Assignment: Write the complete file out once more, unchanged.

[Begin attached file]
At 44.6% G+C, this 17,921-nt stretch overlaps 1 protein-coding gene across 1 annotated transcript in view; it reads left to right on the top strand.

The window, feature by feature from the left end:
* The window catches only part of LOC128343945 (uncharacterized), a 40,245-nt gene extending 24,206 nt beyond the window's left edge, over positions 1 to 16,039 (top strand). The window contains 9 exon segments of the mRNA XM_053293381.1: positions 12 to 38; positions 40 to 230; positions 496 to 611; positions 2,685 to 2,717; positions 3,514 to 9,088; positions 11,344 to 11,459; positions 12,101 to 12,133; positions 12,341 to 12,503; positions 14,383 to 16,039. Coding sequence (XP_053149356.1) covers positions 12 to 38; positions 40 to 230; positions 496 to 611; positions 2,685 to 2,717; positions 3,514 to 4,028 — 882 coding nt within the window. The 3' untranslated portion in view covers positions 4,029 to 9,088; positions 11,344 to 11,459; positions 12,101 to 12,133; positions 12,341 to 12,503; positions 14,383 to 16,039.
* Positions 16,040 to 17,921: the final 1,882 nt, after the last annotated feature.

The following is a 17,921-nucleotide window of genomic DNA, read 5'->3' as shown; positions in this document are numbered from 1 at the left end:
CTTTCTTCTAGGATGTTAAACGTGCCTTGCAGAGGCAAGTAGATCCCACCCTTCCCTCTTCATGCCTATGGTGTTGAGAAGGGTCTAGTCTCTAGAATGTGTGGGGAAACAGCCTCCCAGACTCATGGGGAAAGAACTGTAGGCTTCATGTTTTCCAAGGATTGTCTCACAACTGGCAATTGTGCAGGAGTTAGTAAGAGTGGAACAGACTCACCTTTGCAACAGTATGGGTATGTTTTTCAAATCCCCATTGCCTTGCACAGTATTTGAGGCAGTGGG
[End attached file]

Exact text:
At 44.6% G+C, this 17,921-nt stretch overlaps 1 protein-coding gene across 1 annotated transcript in view; it reads left to right on the top strand.

The window, feature by feature from the left end:
* The window catches only part of LOC128343945 (uncharacterized), a 40,245-nt gene extending 24,206 nt beyond the window's left edge, over positions 1 to 16,039 (top strand). The window contains 9 exon segments of the mRNA XM_053293381.1: positions 12 to 38; positions 40 to 230; positions 496 to 611; positions 2,685 to 2,717; positions 3,514 to 9,088; positions 11,344 to 11,459; positions 12,101 to 12,133; positions 12,341 to 12,503; positions 14,383 to 16,039. Coding sequence (XP_053149356.1) covers positions 12 to 38; positions 40 to 230; positions 496 to 611; positions 2,685 to 2,717; positions 3,514 to 4,028 — 882 coding nt within the window. The 3' untranslated portion in view covers positions 4,029 to 9,088; positions 11,344 to 11,459; positions 12,101 to 12,133; positions 12,341 to 12,503; positions 14,383 to 16,039.
* Positions 16,040 to 17,921: the final 1,882 nt, after the last annotated feature.

The following is a 17,921-nucleotide window of genomic DNA, read 5'->3' as shown; positions in this document are numbered from 1 at the left end:
CTTTCTTCTAGGATGTTAAACGTGCCTTGCAGAGGCAAGTAGATCCCACCCTTCCCTCTTCATGCCTATGGTGTTGAGAAGGGTCTAGTCTCTAGAATGTGTGGGGAAACAGCCTCCCAGACTCATGGGGAAAGAACTGTAGGCTTCATGTTTTCCAAGGATTGTCTCACAACTGGCAATTGTGCAGGAGTTAGTAAGAGTGGAACAGACTCACCTTTGCAACAGTATGGGTATGTTTTTCAAATCCCCATTGCCTTGCACAGTATTTGAGGCAGTGGG